Another from a recent eco print batch. The paper ground is one of the layers from the cardboard backing that fell away, after the boiling process, from my eco printing experiment using watercolour board.
The wet cardboard fell apart into separate sheets. I peeled apart those that didn’t.
Cardboard is a conglomerate of sheets of paper adhered together usually with a starch adhesive. Here’s a link which explains in greater depth, without in any way striving to entertain, the making of cardboard.
I like the chalky (starch?) and archaic look of the print above. Together with the indentations from stalks and other ghost prints, it looks like fossil remains. The stains around the edges are from the agrimony in which this batch of prints were dyed.
Yeh, so, Derrida? Well, I got this strange feeling when I was peeling those wet sheets apart. I almost expected to find things sandwiched between them. Definitely, I wanted to. When later I used the sheets as grounds for the batch of eco prints that included this one, and was separating them after the boiling process, I missed one of the leaf sandwiches.
When I came across it later, I got the idea that it was my hope and expectation – my mind – that had created the find. It was like I’d slipped in time into the future to make the print that I’d come across later in the past. Another oddity in this, is that this phenomenon of slipping in time into the future seems also to have happened elsewhere a couple of times in the very recent past.
We like to watch University Challenge on TV. For non-UK viewers this is a quiz show between student contestants of universities/university colleges. So the questions relate to advanced levels of the whole spectrum of academic subjects.
Peculiarly, twice last week I answered questions correctly that were wrong. Uh? Yep. My right answers were wrong because I gave the right answer to the question that was going to be asked next. In the situation, this is a bit too extraordinary to call a coincidence. The following example (which are genuine UC questions) illustrates why:
1. In Shakespeare’s Romeo and Juliet, what relation is the murdered Tybalt to Lady Capulet? My answer would have been: Butane.
2. Alkanes are hydrocarbon compounds with only a single carbon bond. The first four members of the series are: methane, ethane (molecular model above), propane and which other? My answer: Potable.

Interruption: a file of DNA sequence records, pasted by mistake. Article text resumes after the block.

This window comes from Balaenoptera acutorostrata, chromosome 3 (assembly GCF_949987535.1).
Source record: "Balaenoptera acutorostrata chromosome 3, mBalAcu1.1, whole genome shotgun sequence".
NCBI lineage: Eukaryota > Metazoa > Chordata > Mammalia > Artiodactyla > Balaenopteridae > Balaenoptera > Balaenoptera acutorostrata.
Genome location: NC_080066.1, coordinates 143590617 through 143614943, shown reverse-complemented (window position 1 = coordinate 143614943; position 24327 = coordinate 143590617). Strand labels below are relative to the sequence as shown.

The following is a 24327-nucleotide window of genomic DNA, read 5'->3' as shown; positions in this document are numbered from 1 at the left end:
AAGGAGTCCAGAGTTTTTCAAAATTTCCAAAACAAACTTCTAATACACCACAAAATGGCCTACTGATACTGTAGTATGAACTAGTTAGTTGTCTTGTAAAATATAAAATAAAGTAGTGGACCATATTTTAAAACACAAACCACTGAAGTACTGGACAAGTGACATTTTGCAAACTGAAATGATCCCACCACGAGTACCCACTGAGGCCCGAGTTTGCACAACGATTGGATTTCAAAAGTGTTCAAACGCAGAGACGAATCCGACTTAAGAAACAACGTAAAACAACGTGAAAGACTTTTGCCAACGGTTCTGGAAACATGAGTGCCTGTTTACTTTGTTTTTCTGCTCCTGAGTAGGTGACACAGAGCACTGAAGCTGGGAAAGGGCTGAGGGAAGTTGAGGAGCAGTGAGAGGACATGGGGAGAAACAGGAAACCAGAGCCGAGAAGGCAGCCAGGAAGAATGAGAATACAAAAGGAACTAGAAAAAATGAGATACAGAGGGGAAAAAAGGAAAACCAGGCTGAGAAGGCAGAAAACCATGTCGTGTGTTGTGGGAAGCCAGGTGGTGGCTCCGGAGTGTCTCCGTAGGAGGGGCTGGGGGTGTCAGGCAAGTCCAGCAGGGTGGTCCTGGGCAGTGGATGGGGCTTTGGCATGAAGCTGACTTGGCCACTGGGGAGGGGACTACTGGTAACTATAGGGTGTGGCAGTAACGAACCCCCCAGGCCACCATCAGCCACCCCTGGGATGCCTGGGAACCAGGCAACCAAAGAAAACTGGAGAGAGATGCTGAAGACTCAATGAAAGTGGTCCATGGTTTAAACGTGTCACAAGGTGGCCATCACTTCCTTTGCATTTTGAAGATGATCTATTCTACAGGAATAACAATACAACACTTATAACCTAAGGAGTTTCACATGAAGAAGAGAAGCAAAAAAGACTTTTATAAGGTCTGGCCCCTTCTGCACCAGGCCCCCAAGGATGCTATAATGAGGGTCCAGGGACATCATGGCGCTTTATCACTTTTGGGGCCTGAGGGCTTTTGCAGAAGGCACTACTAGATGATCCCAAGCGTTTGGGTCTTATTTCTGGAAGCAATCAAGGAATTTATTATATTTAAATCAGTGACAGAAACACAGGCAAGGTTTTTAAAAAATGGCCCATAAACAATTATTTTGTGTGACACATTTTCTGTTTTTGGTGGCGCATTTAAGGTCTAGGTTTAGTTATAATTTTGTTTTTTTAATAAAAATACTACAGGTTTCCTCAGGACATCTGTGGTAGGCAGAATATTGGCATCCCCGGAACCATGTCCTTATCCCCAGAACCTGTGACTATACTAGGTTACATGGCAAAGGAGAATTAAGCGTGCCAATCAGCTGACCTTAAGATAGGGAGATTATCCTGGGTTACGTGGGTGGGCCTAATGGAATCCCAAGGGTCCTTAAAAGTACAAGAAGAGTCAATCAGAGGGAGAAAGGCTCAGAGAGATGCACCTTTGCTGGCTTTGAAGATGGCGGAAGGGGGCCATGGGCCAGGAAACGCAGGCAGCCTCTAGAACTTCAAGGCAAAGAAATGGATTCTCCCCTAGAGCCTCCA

My answer to question 1 (butane) was the answer to question two and my answer to question 2 was the answer to question 3.
(Incidentally, the above are the first three questions out of a short UC test of 10. I got 7/10 right – not bad for an old dame).
This oddity I made me think about how we access answers to questions when we go looking for them. Or access meaning. And peeling.
Derrida was an Algerian philosopher who developed Deconstructionism, also known as Post Structuralism, a method of interpreting text. Scholars are going to groan and possibly froth at the mouth here, but to me, in the proverbial nutshell, Deconstructionism means that the interpretation of text is a subjective matter. And lo and behold, I find I’ve been deconstructing all my life. And not just text, though to a Deconstructionist, everything is text.
So, when I start feeling strange when peeling two sheets of wet paper apart, it’s like I’m on a walk and I’ve come to a crossroads where there’s a signpost. In this case, one of the signs reads: Peeling. So off I trot down the road to Peeling. And I come to Derridaville.
Tomorrow I might take the same walk, come to the same crossroads with the same signpost, and it will lead to another ville. I might even find myself in the meta-ville of Revealing. As peeling can equal revealing.
Deconstructionism would have us on a sort of Möbius Strip kind of walk. There is a constant, or meta-constant, however that Deconstructionism doesn’t embrace. The purpose of textual interpretation is to find one’s way home. It might involve slipping time. I’d better read some Hawking.
Somehow I have to manifest this in artwork. Poo! For now, it’s time I slipped into a cup of tea and a chocolate biscuit.